”“The most romantic of wines, with so voluptuous a perfume, so sweet an edge, and so powerful a punch that, like falling in love, they make the blood run hot and the soul wax embarrassingly poetic” -Master Sommelier Madeline Triffon
Pinot is a fantastic wine, but a temperamental grape. With its rich color and complex flavors, it is largely considered one of the most hedonistic wines ever made. Elegant and berry-lie, its velvet flavor is the perfect addition to any affair. Pinot Noir Day celebrates this wine and the regions of the world in which it’s cultivated.
History of Pinot Noir Day
Every wine deserves to have a day dedicated to its consumption, and none more so than Pinot Noir. Pinot Noir is so named due to the dark color of the grapes, and the pine-cone shaped clusters they grow in on the vine. Showing a strong preference for cooler climates, the grape of the same name is grown primarily in Burgundy, France, though Willamette Valley, Oregon in the USA and Walker Bay region of South Africa both produce notably large crops. Of course, cultivating Pinot Noir is not a task for the faint of heart, for these grapes are difficult to cultivate and tricky to turn into wine.
Perhaps that’s appropriate for a wine that is both rich and complex. The skin of the grapes are thin and don’t offer the protection of thicker skinned grapes, and can be finicky during the aging process, frequently being uneven and unpredictable. The tight clusters require careful management lest rot set in, and this often involves careful management of the canopy.
For those who are willing to brave it and cultivate the skill, the wine that is produced is beyond measure. Pinot Noir Day celebrates all that is required to produce this wine and the delicious bounty that unfolds.
Fun Facts: Pinot Noir is called “the noble grape” in France, and for good reason. It been coveted by kings and commoners in large part for its magical abilities with food
- It’s Old & French. OK, you probably knew the French part. To get specific, this light, dry red hails from the Burgundy region, where it is the primary red wine. But did you know it is thought to be about 2,000 years old? Compare this to Cabernet Sauvignon, which is thought to be a few hundred years old. Due to its long history, Pinot Noir is considered the grandparent or great grandparent to many grapes, including Syrah.
- It’s transparent. It can’t hide anything–it clearly shows terroir and is easily influenced. This is why it is not usually blended with any other varietals and it is often vineyard-designate (produced from a single vineyard). “Even small differences in the grape show through in the final wine. This means that all of the various characteristics of and decisions in the vineyard will deliver a very different wine from site to site. Sun exposure, temperatures, soil types, crop yield, etc. can differ literally from one side of a road to another,” Fulcrum founder/winemaker David Rossi. Plus, it is often actually see-through in the glass. But make no mistake: it is NOT a lightweight in nose or taste.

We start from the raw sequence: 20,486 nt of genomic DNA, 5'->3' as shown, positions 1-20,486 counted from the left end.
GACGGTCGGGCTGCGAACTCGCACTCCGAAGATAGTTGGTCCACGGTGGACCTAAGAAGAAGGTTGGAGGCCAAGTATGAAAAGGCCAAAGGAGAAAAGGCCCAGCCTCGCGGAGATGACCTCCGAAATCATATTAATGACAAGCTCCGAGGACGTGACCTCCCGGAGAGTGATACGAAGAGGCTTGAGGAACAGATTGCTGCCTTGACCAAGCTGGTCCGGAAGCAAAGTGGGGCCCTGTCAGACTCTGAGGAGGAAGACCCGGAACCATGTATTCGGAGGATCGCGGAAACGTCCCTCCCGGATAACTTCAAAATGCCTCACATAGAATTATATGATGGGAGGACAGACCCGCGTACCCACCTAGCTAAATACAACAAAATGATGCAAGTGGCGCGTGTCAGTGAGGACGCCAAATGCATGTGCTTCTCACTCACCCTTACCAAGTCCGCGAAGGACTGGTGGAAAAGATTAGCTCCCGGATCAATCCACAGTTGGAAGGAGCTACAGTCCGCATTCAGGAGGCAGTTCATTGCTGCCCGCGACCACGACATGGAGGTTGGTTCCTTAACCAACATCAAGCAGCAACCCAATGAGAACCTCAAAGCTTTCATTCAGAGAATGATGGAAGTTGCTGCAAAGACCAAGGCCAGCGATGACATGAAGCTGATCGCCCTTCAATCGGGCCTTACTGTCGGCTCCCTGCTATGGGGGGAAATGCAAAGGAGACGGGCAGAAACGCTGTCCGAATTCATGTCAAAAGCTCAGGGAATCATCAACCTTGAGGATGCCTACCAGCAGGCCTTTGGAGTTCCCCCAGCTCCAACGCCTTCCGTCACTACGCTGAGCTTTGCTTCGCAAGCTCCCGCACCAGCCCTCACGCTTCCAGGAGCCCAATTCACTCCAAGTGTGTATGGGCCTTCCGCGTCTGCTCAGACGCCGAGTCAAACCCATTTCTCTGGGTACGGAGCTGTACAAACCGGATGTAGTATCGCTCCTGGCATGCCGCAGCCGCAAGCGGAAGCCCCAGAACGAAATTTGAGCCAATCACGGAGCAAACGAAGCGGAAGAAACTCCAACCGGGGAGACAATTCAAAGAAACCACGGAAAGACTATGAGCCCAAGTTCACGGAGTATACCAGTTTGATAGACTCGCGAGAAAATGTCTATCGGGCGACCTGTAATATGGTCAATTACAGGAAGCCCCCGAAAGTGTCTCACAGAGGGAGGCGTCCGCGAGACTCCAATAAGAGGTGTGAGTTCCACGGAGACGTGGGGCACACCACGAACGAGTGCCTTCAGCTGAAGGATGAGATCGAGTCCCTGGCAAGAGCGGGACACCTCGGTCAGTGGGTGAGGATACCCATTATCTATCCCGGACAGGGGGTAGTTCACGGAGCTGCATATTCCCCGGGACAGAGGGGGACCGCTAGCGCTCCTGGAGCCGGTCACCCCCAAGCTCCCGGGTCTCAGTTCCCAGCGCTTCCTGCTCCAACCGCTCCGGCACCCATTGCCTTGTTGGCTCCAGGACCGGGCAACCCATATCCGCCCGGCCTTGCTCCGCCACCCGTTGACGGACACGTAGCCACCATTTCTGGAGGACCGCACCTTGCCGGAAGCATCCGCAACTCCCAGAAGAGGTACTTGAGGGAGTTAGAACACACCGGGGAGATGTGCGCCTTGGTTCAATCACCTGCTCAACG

- It’s difficult. It is hard to grow and hard to make into wine. Small climate changes greatly change this delicate grape, it is prone to various wine diseases, and it oxidizes easily in the winemaking process. It is a much riskier wine for both growers and winemakers than other popular reds. That’s one of the reasons it is highly sought after (and can be expensive). Andre Tchelistcheff, one of America’s most influential winemakers declared that “God made Cabernet Sauvignon whereas the devil made Pinot Noir.”
- It makes great Rosé. To make Rosé in the traditional Provence style, you pick grapes when they are much less ripe. The lower sugars mean lower alcohol and greater acidity, so the Rosé is crisp and refreshing. With Pinot Noir (and Grenache) grapes, you don’t get “green” flavors when you pick early.
- It’s friendly. With its lighter body, it is often the first red that white wine lovers enjoy, and it is one of the food-friendliest reds. It has the kind of acidity that is so important to versatility with food. The more fruit-forward the Pinot is, the better is with fattier fare, like roast chicken, lasagna, salmon or halibut. Bigger Pinots can stand up to game meats and birds, as well as beef. These types of Pinot often come from California, due to the weather. Oregon generally produces leaner Pinot Noir which in our opinion is even more able to pair well with many kinds of food, including Chinese, Indian, lamb, pizza … the list goes on. In fact, the only food we would not choose for Pinot is anything too hotly spicy.